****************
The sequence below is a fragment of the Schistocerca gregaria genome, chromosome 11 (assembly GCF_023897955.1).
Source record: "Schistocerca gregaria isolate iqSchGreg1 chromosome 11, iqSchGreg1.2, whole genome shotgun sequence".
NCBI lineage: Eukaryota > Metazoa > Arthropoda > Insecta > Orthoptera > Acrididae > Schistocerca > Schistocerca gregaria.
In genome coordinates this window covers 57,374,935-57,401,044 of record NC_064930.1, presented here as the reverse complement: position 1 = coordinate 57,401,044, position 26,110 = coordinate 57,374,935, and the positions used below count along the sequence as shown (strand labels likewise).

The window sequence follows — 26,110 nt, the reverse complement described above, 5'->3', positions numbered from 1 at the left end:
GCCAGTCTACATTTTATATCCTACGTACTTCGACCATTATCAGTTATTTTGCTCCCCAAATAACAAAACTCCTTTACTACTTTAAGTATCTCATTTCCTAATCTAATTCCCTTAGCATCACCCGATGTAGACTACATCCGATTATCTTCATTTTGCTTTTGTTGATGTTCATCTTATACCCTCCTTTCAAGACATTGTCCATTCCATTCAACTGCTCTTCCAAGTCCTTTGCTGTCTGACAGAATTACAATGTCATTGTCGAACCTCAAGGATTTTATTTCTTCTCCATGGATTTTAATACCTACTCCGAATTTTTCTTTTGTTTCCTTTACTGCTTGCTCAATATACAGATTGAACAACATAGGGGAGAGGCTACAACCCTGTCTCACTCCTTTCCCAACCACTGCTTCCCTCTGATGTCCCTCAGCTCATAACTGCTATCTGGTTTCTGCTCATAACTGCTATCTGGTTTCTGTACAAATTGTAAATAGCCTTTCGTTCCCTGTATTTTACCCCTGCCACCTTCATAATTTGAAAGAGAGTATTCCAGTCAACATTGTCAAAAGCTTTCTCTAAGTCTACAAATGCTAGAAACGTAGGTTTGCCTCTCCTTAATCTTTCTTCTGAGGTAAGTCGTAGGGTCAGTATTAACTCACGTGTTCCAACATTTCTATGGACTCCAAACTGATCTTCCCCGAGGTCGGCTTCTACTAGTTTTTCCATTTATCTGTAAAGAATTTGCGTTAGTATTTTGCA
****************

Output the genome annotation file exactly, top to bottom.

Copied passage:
The sequence below is a fragment of the Schistocerca gregaria genome, chromosome 11 (assembly GCF_023897955.1).
Source record: "Schistocerca gregaria isolate iqSchGreg1 chromosome 11, iqSchGreg1.2, whole genome shotgun sequence".
NCBI lineage: Eukaryota > Metazoa > Arthropoda > Insecta > Orthoptera > Acrididae > Schistocerca > Schistocerca gregaria.
In genome coordinates this window covers 57,374,935-57,401,044 of record NC_064930.1, presented here as the reverse complement: position 1 = coordinate 57,401,044, position 26,110 = coordinate 57,374,935, and the positions used below count along the sequence as shown (strand labels likewise).

The window sequence follows — 26,110 nt, the reverse complement described above, 5'->3', positions numbered from 1 at the left end:
GCCAGTCTACATTTTATATCCTACGTACTTCGACCATTATCAGTTATTTTGCTCCCCAAATAACAAAACTCCTTTACTACTTTAAGTATCTCATTTCCTAATCTAATTCCCTTAGCATCACCCGATGTAGACTACATCCGATTATCTTCATTTTGCTTTTGTTGATGTTCATCTTATACCCTCCTTTCAAGACATTGTCCATTCCATTCAACTGCTCTTCCAAGTCCTTTGCTGTCTGACAGAATTACAATGTCATTGTCGAACCTCAAGGATTTTATTTCTTCTCCATGGATTTTAATACCTACTCCGAATTTTTCTTTTGTTTCCTTTACTGCTTGCTCAATATACAGATTGAACAACATAGGGGAGAGGCTACAACCCTGTCTCACTCCTTTCCCAACCACTGCTTCCCTCTGATGTCCCTCAGCTCATAACTGCTATCTGGTTTCTGCTCATAACTGCTATCTGGTTTCTGTACAAATTGTAAATAGCCTTTCGTTCCCTGTATTTTACCCCTGCCACCTTCATAATTTGAAAGAGAGTATTCCAGTCAACATTGTCAAAAGCTTTCTCTAAGTCTACAAATGCTAGAAACGTAGGTTTGCCTCTCCTTAATCTTTCTTCTGAGGTAAGTCGTAGGGTCAGTATTAACTCACGTGTTCCAACATTTCTATGGACTCCAAACTGATCTTCCCCGAGGTCGGCTTCTACTAGTTTTTCCATTTATCTGTAAAGAATTTGCGTTAGTATTTTGCA